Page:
Students warned over drink danger

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ÁINE McMAHON in The Irish Times

LEAVING CERT students have been told to enjoy alcohol responsibly when they celebrate their results tonight.

A number of events for Leaving Cert students will be held in pubs and nightclubs around the country, although a percentage of students are under the legal age for drinking alcohol.

An appeal for greater vigilance in the sale of alcohol to young people has been launched by Drink Aware is an initiative funded by alcohol manufacturers, distributors and trade associations. Those selling alcohol have been reminded to check identification and serve only those aged over 18 years.

Parents are encouraged to play influential and supportive roles regarding their child ’s drinking behaviour by leading by example, discussing the topic of alcohol openly and setting out clear rules for them.

Drink Aware says that since 2007 it has become easier for students to gain access to alcohol in Ireland. According to the 2011 European School Project on Alcohol and Other Drugs survey, the perceived availability of alcohol in Ireland among 16-year-olds remains above the European average.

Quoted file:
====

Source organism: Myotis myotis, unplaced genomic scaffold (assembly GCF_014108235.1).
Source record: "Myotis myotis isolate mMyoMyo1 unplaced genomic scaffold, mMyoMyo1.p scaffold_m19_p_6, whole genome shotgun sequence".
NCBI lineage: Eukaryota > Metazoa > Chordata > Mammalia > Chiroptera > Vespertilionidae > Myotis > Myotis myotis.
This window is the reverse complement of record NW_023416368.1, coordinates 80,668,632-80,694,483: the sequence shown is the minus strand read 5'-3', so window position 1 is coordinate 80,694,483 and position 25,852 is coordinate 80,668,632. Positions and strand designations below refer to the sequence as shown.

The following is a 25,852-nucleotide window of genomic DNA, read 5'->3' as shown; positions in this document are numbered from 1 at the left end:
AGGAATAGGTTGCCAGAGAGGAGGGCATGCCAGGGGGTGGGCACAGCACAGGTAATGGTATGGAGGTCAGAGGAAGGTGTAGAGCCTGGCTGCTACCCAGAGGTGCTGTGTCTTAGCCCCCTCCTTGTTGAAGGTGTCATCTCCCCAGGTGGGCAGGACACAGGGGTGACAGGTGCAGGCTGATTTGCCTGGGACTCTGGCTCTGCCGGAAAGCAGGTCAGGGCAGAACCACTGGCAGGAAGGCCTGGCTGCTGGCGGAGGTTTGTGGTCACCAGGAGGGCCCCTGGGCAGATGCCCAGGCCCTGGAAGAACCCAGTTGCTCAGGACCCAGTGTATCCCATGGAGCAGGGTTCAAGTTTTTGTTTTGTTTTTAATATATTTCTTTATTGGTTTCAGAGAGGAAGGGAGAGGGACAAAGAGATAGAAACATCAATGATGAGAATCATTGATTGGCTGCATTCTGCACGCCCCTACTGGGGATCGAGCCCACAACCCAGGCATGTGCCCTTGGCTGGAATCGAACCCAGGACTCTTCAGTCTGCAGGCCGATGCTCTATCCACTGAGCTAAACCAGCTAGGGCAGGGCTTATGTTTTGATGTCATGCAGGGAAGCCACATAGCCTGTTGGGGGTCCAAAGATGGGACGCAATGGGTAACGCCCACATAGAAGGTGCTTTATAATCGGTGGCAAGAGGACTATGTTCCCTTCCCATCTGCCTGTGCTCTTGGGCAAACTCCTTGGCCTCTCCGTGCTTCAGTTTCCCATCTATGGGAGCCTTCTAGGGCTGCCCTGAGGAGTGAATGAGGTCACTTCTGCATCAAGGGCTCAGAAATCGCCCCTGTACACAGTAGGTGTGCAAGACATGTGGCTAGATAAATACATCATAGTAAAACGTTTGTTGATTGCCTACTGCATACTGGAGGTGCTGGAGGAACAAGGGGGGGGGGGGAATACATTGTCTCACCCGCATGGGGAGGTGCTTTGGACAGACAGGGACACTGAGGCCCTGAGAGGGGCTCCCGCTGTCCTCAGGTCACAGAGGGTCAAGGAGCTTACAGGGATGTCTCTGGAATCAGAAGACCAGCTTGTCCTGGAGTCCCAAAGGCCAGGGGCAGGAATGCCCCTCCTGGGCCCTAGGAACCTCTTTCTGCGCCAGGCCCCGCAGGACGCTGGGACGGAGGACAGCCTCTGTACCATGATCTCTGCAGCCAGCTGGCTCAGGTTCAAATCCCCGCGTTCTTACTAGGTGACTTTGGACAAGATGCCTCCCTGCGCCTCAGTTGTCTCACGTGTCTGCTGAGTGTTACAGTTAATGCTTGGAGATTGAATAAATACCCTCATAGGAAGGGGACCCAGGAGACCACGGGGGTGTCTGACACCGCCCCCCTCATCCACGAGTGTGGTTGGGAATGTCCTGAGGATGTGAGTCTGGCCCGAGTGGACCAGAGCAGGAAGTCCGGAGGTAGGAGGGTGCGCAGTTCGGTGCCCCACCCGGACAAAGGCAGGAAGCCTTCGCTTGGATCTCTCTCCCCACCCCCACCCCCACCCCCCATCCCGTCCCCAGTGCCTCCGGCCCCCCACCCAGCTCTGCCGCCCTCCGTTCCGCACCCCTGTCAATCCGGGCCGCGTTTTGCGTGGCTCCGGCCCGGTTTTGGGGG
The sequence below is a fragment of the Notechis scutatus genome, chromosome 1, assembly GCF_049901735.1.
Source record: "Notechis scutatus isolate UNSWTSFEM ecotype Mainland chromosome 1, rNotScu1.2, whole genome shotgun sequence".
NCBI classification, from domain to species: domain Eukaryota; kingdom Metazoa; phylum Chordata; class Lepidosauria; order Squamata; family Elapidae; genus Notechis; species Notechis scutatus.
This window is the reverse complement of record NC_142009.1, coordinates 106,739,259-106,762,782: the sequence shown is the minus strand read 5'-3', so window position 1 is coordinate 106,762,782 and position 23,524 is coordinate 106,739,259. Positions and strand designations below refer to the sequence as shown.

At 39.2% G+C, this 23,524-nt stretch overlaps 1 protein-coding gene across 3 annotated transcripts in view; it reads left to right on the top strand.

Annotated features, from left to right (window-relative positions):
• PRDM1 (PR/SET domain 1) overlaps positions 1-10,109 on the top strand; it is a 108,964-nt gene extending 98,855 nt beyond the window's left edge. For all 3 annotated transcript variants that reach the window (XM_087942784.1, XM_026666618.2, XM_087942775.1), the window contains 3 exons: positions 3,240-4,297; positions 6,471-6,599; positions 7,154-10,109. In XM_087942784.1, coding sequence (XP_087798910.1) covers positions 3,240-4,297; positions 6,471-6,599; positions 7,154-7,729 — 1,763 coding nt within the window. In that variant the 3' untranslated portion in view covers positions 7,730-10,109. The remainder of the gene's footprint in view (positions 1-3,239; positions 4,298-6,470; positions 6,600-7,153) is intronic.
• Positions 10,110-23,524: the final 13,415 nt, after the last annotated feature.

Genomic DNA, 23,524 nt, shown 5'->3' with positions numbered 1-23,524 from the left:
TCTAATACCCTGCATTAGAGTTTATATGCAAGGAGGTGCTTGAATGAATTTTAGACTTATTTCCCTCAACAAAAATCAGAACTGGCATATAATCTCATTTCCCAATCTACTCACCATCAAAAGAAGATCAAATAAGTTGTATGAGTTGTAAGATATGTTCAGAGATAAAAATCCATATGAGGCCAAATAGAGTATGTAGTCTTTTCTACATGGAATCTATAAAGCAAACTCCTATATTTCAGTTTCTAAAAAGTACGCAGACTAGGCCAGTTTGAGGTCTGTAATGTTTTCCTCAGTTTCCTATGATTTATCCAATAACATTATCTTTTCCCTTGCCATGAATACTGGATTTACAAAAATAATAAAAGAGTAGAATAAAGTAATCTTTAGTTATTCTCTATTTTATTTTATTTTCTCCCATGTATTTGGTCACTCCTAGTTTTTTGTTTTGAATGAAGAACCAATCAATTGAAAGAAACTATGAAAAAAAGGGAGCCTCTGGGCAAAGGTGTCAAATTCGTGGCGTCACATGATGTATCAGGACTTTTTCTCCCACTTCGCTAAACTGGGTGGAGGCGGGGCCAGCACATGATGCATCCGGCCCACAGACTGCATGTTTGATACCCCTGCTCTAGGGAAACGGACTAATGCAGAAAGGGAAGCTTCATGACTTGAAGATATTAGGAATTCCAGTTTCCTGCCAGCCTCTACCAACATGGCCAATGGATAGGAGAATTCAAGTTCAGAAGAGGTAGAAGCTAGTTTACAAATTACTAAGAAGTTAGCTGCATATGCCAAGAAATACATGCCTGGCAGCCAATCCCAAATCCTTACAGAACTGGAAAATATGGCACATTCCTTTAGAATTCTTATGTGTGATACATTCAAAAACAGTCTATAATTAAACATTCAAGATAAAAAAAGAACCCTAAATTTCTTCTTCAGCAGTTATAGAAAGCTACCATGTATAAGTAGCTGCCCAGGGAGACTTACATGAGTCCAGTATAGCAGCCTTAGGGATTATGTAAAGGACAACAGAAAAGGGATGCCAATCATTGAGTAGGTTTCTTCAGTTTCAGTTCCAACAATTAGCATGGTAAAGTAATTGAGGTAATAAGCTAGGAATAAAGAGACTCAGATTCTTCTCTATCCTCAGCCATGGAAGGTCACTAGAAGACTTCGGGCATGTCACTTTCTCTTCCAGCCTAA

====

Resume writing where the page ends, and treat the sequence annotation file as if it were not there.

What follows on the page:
Fionnuala Sheehan, chief executive of, said,  “The 2011 research points to the need for greater vigilance by both on- and off-trade licensees in Ireland as many Leaving Cert students plan to celebrate their achievement in the next few days.

 “Not all Leaving Cert students are of legal drinking age and a significant percentage of Irish 16-year-olds reported purchasing alcohol in both on- and off-trade premises. ”

Fiona Ryan, director of Alcohol Ireland, the national charity for alcohol-related issues, said,  “The Leaving Cert can be an emotional time for those getting results and adding alcohol into an emotional mix can bring its own challenges, as alcohol increases emotional volatility and impacts on ability to make decisions. ”

The Rape Crisis Network Ireland highlighted the dangers of binge-drinking and increased vulnerability to sexual attacks.

 “Young people who binge-drink are at a high risk of engaging in risky sexual practices, and being a perpetrator or victim of sexual violence, ” said Clíona Saidléar, the network ’s policy director.

 “Research shows that between 2000 and 2004, one-third of those accused of rape in Ireland were under the age of 25 and half of rape complainants during this period were also under 25; 76 per cent of all rape defendants were also found to have been drinking at the time of the alleged rape. ”